Seat belts work to save lives

Seat belts work to save lives

Seat belts work to save lives

Last week, Nevada Highway Patrol responded to the scene of vehicle rollover crash on I-80 between Winnemucca and Battle Mountain. The investigation that followed turned out to be a classic proof of the value of using seatbelts.

A family of five was traveling on the highway in a full-size SUV. In one of the single-vehicle accidents that are so common on long stretches of Nevada highway, the SUV left the roadway and traveled into the median, where it rolled over.

According to officials with the Nevada Highway Patrol, the mom and dad of the family were in the front seat and were not injured; both were wearing seatbelts. Two children in the middle row, age two and three, were in rear-facing child safety seats and they were not injured. Two more children, age four and six, were riding in the third row in forward-facing child safety seats and they were not injured.

“This rollover occurred at interstate speeds, 75 miles per hour and yet, no one was injured,” said NHP Trooper Jim Stewart. “If these family members had not been wearing seatbelts, this might have been a tragic crash resulting in multiple fatalities.”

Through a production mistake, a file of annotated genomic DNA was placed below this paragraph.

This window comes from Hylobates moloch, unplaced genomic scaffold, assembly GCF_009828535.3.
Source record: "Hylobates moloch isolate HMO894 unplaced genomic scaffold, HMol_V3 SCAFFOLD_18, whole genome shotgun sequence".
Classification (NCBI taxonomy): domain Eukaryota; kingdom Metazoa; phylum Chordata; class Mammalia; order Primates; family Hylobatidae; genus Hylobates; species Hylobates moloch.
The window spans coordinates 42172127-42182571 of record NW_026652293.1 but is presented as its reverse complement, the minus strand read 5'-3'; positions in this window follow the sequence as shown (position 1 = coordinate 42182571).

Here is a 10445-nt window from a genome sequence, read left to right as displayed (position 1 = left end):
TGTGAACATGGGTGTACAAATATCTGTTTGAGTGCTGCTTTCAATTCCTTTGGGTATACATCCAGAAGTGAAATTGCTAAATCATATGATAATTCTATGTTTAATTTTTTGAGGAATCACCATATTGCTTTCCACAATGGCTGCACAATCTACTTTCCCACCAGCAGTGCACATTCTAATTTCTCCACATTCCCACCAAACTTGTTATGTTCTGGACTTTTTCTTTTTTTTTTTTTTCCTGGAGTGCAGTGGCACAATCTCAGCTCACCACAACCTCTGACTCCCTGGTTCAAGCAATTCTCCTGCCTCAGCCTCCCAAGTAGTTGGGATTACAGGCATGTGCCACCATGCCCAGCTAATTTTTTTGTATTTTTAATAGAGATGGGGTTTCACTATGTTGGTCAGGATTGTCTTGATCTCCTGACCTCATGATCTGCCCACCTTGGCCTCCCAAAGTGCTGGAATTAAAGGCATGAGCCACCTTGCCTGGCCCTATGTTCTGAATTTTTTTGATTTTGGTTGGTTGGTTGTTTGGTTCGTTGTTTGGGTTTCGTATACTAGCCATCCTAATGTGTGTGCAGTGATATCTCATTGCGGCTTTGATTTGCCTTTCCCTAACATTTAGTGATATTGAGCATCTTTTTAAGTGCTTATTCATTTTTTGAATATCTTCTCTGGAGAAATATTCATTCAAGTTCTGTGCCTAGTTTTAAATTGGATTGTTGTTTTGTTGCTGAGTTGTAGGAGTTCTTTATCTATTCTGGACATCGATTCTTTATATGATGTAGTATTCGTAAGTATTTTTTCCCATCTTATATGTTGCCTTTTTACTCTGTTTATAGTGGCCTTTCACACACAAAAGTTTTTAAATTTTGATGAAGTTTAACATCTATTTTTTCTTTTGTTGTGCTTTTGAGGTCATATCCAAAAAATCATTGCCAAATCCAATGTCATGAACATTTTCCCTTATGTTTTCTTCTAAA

Stewart, in plea to the media, said, “Please let the public know that seatbelts work; they do prevent injuries and fatalities.”

The statistics back up Stewart’s statement.

Single-vehicle roll-over accidents make up some 30 percent of passenger vehicle occupant fatalities.

Nearly 80 percent of people thrown from a vehicle during a roll-over were fatally injured, according to the latest statistics from the National Highway Traffic Safety Administration (NHTSA.) Only one percent of passenger vehicle occupants who were buckled up were ejected from their vehicles, while 31 percent of occupants who were thrown from the vehicle were not wearing seatbelts.

Although seatbelt use is one of the easiest and most effective ways to save lives and prevent injuries and although the national use rate is now 90.1 percent — millions still do not buckle up on every trip. Nearly half of all motor vehicle crash fatalities, 48 percent, involved people who were not wearing seat belts.

Another important piece of information involves air bags. Air bags are not enough to protect vehicle occupants in a crash. In fact, the force of an air bag can seriously injure or even kill a person who is not buckled up, according to NHTSA. Air bags are designed to work with seat belts, not to replace them.

It’s also important to wear a seat belt the way it is intended to be worn. Improper use, such as putting the strap under the arm, makes the seatbelt much less effective.